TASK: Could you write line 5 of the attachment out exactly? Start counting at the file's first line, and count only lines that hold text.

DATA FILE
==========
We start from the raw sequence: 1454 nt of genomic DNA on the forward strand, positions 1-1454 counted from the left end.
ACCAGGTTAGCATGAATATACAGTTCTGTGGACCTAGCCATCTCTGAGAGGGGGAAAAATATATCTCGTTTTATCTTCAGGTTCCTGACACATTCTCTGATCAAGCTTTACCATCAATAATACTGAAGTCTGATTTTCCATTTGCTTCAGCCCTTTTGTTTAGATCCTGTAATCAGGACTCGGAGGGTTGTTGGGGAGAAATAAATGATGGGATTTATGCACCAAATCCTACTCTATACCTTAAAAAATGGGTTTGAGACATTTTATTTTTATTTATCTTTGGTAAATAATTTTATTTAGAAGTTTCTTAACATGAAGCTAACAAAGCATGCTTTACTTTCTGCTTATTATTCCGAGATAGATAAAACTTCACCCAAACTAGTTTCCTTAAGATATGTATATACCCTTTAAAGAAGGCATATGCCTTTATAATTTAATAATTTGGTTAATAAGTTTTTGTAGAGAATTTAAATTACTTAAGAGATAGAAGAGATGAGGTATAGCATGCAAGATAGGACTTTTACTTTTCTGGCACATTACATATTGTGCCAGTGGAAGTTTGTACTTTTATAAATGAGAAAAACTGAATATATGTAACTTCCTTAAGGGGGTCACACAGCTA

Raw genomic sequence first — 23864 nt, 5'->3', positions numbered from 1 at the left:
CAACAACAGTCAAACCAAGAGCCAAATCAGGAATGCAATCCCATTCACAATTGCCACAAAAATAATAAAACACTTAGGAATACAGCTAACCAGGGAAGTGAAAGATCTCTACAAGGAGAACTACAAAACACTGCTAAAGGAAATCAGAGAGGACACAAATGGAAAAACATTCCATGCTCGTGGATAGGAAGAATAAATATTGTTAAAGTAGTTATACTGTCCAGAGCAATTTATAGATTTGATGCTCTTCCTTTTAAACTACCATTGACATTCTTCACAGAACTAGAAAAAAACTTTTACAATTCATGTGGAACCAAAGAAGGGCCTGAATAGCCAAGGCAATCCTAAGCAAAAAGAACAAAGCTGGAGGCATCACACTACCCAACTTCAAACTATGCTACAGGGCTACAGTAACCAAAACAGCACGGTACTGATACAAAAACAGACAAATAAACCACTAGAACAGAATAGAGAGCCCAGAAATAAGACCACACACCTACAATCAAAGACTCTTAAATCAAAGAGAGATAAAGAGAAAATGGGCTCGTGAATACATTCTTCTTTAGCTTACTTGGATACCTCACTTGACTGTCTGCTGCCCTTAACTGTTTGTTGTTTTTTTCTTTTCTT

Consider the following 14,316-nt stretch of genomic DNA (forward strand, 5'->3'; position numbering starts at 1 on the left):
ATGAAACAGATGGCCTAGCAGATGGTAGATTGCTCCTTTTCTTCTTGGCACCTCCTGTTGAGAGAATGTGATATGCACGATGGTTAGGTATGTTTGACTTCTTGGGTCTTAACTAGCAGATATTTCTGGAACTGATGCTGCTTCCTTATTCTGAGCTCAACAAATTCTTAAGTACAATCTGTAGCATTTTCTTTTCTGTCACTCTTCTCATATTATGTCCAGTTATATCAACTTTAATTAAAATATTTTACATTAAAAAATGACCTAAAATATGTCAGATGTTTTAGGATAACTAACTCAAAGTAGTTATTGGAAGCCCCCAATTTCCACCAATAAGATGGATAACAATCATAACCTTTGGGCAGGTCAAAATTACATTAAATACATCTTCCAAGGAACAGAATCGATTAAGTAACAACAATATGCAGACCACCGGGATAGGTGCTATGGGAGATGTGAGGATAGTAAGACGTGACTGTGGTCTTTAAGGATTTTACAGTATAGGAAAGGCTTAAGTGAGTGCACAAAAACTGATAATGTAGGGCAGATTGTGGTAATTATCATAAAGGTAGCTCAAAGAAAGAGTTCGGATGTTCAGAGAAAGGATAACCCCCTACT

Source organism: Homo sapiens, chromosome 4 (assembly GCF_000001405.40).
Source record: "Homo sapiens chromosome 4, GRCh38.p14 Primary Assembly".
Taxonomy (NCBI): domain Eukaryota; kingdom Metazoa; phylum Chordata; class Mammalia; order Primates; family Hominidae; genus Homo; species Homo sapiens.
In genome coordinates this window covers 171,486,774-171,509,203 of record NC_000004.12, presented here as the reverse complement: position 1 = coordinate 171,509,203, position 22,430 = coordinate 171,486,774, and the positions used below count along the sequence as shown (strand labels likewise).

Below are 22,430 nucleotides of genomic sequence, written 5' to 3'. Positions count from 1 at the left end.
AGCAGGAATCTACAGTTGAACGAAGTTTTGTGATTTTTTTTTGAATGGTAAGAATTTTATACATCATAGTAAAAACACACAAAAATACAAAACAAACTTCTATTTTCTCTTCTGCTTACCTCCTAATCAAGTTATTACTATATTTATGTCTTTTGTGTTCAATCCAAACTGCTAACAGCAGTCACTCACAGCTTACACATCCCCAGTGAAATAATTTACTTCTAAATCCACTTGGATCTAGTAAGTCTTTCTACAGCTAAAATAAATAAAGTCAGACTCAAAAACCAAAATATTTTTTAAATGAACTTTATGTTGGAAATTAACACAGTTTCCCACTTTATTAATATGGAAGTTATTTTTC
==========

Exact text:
Consider the following 14,316-nt stretch of genomic DNA (forward strand, 5'->3'; position numbering starts at 1 on the left):